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The political economy of pharmaceutical industry and healthcare in developing countries

Do economic development and growth more or less automatically bring with them better medical care to the population of a country? Well, it is generally presumed they do. This assumption is also a core part of a neoliberal globalism fairy … Continue reading

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What is financialization? Marxism, Post-Keynesianism and Economic Sociology’s complementary theorizing

The economic crisis erupted in 2007-2008, commonly known around the world as the Global Financial Crisis and in the US as the Great Recession, highlighted – for those who deliberately or unintentionally have in recent years overlooked – the ascendancy of finance, a … Continue reading

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History of Profit in the US: Corporations, Accounting and Capital

The case of The United Steel Workers of America v. The United States Steel Corporation (1980) concerned the closing of two steel mills in Ohio. The steelworkers claimed U.S. Steel had promised to keep the two mills open so long … Continue reading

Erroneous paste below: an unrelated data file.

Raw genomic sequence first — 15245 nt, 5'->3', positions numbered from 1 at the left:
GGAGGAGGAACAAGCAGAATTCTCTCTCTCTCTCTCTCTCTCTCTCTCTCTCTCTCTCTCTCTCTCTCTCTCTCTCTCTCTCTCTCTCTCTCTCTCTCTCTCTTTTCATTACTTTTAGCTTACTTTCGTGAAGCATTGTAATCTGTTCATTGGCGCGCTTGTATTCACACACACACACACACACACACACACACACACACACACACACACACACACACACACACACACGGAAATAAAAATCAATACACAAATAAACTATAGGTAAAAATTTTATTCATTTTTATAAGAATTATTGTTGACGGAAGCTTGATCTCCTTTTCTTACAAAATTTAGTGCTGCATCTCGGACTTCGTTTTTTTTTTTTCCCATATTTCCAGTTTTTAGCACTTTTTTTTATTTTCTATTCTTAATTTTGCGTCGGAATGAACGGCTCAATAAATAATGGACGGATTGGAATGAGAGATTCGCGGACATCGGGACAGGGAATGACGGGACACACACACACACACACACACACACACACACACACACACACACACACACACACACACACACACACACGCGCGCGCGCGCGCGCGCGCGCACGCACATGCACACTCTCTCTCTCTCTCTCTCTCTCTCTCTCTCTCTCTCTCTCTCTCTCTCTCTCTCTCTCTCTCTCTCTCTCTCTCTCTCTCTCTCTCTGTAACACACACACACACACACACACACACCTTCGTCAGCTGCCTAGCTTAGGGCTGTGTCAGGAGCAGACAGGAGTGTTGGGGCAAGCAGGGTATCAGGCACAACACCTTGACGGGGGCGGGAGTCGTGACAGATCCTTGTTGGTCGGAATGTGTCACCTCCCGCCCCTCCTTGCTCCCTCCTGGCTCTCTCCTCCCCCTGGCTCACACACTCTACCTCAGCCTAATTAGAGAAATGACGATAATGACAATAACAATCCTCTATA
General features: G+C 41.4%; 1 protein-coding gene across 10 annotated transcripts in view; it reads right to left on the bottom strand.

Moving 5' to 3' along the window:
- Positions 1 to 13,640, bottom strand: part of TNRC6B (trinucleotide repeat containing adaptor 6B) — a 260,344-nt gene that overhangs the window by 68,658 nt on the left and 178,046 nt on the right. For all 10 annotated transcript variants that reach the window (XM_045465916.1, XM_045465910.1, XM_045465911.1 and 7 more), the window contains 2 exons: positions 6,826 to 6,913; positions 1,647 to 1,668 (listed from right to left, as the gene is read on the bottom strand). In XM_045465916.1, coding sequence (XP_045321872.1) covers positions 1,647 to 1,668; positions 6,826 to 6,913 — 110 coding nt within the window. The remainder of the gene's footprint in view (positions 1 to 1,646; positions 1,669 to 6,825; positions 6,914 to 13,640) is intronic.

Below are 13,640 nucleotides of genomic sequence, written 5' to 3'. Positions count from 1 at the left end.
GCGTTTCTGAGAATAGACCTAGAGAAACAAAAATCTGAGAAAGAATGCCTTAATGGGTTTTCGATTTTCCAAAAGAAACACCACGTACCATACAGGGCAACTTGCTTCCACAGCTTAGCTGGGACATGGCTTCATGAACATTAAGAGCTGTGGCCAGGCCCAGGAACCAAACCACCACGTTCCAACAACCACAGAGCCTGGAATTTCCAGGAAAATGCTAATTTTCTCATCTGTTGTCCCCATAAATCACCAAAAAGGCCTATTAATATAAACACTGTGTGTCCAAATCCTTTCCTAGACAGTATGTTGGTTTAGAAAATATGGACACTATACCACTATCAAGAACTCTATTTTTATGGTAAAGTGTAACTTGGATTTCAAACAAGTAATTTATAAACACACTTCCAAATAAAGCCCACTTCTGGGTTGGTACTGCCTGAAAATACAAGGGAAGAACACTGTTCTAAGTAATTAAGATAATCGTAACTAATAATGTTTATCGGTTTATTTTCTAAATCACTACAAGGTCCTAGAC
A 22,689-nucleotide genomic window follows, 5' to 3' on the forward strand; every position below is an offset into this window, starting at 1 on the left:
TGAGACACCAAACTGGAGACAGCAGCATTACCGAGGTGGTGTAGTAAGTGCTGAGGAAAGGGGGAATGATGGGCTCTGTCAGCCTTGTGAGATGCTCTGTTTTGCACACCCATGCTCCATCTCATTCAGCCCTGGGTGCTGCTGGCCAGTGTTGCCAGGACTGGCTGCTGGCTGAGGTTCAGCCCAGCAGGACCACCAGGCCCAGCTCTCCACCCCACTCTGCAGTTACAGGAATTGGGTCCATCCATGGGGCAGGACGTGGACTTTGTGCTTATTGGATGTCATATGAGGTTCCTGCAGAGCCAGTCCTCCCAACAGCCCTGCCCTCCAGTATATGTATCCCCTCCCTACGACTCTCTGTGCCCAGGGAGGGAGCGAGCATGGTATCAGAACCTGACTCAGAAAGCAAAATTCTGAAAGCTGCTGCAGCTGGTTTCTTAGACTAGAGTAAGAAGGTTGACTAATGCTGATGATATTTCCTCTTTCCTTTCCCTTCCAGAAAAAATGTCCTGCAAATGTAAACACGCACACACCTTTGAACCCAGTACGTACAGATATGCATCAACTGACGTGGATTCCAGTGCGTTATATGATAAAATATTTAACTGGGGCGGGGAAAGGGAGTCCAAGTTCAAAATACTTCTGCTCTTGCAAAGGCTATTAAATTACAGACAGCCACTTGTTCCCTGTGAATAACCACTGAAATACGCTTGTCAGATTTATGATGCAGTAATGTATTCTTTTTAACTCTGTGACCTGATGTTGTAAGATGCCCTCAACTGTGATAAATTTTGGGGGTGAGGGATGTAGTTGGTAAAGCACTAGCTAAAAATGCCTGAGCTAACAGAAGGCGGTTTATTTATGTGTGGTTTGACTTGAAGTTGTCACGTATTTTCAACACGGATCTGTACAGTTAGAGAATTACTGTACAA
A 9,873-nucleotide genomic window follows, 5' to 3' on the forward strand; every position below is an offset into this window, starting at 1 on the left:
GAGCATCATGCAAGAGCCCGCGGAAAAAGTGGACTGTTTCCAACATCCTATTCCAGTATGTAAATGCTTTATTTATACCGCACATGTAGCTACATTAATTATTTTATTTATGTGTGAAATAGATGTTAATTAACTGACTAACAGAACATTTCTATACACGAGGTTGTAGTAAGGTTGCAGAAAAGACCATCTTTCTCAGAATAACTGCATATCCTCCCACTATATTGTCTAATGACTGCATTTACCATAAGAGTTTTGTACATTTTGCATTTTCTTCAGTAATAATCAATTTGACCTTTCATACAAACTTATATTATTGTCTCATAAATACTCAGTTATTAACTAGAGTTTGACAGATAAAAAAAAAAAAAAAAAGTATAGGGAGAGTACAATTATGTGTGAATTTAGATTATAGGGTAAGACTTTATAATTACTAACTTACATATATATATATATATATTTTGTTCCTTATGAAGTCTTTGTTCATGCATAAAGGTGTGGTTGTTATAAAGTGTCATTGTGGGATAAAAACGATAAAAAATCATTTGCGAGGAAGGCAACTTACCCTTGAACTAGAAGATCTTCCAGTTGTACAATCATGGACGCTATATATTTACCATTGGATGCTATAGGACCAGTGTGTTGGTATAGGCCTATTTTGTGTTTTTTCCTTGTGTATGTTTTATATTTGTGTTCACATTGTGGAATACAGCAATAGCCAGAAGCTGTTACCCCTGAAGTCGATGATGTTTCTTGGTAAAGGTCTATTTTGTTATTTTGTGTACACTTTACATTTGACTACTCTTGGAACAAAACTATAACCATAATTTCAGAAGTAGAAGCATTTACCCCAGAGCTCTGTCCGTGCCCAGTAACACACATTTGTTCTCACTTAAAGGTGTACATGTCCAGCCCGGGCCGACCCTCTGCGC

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Tax breaks for corporations, low-paying jobs and higher taxes for you: a sketch from “Roseanne”

A classic pungent scene from the 1990’s sitcom Roseanne (1 min 40 sec)

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Those carefree holidays…

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Why the East India Company became the most powerful business‬ in history? Because it granted its employees the right to pursue their own commercial interests

Exploring trade network dynamics, decision-making processes and organizational context, in an extraordinary Between Monopoly and Free Trade: The English East India Company, 1600–1757 Emily Erikson (Yale University) demonstrates why the English East India Company was a dominant force in the … Continue reading